Before America’s independence, the country consisted of multiple colonies that fell under British rule for years. For many reasons, the American colonists decided that they no longer wanted to be ruled by the British government. They wanted their independence. Of course, King George III and the British government did not agree to that. As a result, many American Revolution war battles were fought in an effort to gain their freedom.
Battles of Lexington and Concord
The Battles of Lexington and Concord are so significant because they marked the start of the American Revolution on April 19, 1775. For the Battle of Lexington, it was a very small fight. Captain John Parker led the American militiamen in the town. Neither side expected to fight, but in the middle of all the confusion and chaos, a shot was fired. No one knows which side actually fired the first shot. The gunshot forced the British to attack. Some of the colonists died and the rest fled to safety.
As for the Battle of Concord, the British marched to the city of Concord after being met with little resistance in Lexington. They searched the town for the militia’s stash of weapons and munitions. The Americans fled Concord to the outskirts of town and observed the British from across the North Bridge. While the Americans were waiting across the bridge, more and more militiamen arrived, which made their forces stronger and stronger. The Americans decided to go back across the bridge to fight and defeated the British troops. This forced the British troops to retreat to Boston.
Battle of Bunker Hill
About two months after the Battles of Lexington and Concord, the British were still in Boston. They could have left by water, but they did not have enough ships and were not afraid of the colonist militia. The colonists were not a trained army and did not have the same weapons as a true army.
The colonists learned from their spies that the British were about to send troops to occupy the hills surrounding Boston. The British could shoot the colonist militia better from this position. With the information from the spies, Colonel Prescott of the colonial militia decided to fortify the hill before the British arrived. Colonel Prescott decided to fortify Breeds Hill instead of Bunker Hill because it was within canon range of Boston.
When the British woke up the next morning, they found that Breeds Hill was swarming with militia minutemen. About 2,000 British troops sailed from Boston to the peninsula in order to attack Breeds Hill. Colonel Prescott warned his men “Do not fire until you see the whites of their eyes” in a famous quote. The British attacked Breeds Hill a total of three times, being driven back the first two times. On the third attempt, the militia retreated because they ran out of ammunition and the British had muskets, which were highly effective in hand-to-hand combat. Even though the colonials lost, it gave them motivation to their cause.
Battle of Trenton
The Battle of Trenton occurred on December 26th, 1776 in New Jersey. General George Washington took his men and crossed the Delaware river. The crossing was very dangerous as there were bad weather conditions while crossing. The river itself was frozen, but the soldiers marched on toward Trenton. The American forces surprised the British Army and the Hessians. George Washington took over Trenton and captured over 900 men of the British forces. He marched them through Philadelphia. The Battle of Trenton was a major victory for the American forces and they were invigorated by the easy defeat of the British Hessian forces.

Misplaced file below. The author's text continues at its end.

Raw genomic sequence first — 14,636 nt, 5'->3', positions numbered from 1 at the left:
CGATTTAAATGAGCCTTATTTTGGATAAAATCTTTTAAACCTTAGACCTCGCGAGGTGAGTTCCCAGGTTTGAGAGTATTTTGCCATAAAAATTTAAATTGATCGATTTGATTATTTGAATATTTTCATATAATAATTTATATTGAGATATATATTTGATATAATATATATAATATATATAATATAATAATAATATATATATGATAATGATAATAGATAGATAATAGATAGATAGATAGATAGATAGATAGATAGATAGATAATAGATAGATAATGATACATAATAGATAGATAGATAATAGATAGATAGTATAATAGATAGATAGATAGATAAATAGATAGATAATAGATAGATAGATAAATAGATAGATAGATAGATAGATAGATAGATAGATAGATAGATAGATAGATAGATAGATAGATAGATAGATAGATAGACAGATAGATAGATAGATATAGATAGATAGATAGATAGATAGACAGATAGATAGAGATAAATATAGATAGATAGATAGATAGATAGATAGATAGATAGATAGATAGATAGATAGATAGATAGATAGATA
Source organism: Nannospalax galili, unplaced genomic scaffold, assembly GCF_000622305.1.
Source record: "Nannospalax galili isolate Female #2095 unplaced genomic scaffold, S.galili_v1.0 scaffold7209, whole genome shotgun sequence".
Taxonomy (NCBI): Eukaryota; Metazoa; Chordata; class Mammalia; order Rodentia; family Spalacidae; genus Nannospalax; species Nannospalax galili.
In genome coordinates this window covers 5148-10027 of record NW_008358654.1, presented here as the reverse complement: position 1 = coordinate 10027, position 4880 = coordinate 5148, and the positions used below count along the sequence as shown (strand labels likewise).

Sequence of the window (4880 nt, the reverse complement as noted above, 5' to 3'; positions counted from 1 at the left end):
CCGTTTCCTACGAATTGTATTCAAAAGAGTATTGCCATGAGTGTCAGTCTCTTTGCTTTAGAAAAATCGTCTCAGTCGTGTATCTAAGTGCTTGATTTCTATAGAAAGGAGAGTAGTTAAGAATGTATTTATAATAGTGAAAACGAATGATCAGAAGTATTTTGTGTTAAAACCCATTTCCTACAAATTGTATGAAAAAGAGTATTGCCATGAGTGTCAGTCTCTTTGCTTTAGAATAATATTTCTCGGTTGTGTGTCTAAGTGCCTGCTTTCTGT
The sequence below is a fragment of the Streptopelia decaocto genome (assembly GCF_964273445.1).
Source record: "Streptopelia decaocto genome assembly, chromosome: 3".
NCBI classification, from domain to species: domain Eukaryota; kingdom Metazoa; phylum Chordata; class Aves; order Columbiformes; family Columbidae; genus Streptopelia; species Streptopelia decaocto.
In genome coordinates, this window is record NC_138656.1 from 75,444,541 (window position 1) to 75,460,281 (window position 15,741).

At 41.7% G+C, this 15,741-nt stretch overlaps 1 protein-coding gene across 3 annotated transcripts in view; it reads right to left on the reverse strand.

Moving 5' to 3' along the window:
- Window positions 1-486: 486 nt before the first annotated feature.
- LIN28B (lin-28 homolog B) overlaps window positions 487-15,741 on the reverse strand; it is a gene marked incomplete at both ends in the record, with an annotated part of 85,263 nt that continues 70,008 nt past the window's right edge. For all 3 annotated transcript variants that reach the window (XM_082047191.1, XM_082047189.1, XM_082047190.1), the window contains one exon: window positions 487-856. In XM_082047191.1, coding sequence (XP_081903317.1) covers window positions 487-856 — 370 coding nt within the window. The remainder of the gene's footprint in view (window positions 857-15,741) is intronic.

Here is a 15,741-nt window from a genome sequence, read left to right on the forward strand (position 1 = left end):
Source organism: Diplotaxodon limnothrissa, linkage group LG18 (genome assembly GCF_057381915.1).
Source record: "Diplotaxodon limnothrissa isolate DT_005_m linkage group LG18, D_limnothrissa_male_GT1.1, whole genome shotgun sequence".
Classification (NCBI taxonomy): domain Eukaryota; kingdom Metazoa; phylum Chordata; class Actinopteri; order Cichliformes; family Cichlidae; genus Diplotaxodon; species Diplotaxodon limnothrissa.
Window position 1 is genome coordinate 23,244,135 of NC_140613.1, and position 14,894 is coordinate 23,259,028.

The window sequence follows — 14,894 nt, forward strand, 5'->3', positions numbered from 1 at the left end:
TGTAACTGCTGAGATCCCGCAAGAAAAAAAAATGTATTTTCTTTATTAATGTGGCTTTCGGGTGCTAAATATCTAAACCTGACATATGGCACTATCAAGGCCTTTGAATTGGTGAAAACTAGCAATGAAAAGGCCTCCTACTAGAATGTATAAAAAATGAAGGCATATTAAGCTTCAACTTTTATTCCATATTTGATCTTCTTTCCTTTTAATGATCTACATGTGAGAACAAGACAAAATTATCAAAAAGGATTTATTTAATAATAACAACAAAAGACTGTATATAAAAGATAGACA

Battle of Saratoga
The Battle of Saratoga took place in New York in 1777. The colonists made 6,000 British troops surrender in the battle. It was a huge win for the colonists and a harsh loss for the British. It was a major turning point in the American Revolution as it was the first major victory for the Continental army.
In 1778, Benjamin Franklin convinced France to support the colonists. France, impressed by the colonists’ win in Saratoga, agreed to join the war effort on the side of the Americans.
In the winter of 1777 to 1778, the American Continental Army made camp at Valley Forge. Valley Forge marked the place where the Americans became a proper fighting unit. Valley Forge is in southeast Pennsylvania about 25 miles outside of Philadelphia.
George Washington made camp at Valley Forge as it was very close to Philadelphia, which was where the British were camping. It was also a perfect enough distance away to where Washington could know if the British were coming. Valley Forge was a great location to defend if it were attacked. It had high areas to make fortifications and there was also a river that acted as a wall to the north.
In Valley Forge, the conditions were awful. It was cold and wet during the winter and food was very scarce. Many soldiers did not have warm clothes or even shoes at times. There were also not enough blankets. Disease and sickness spread quickly throughout the camp. Typhoid fever, pneumonia, and smallpox took the lives of many soldiers. Out of 10,000 men, about 2,500 died before the spring came around.
Battle of Yorktown
The Battle of Yorktown was the last battle of the American Revolution. The British Army surrendered, and the British government signed a peace treaty there.
The Battle of Yorktown lasted for weeks from September to October. General George Washington commanded tens of thousands of the troops that consisted of the American colonists and their allies from the French Navy. Once the American and French troops started to win the final battle of the war, the British troops were surrounded and couldn’t escape thanks to the American soldiers on the land and the French Navy in the sea. The British forces surrendered and ended the entire war for independence in October 1781.
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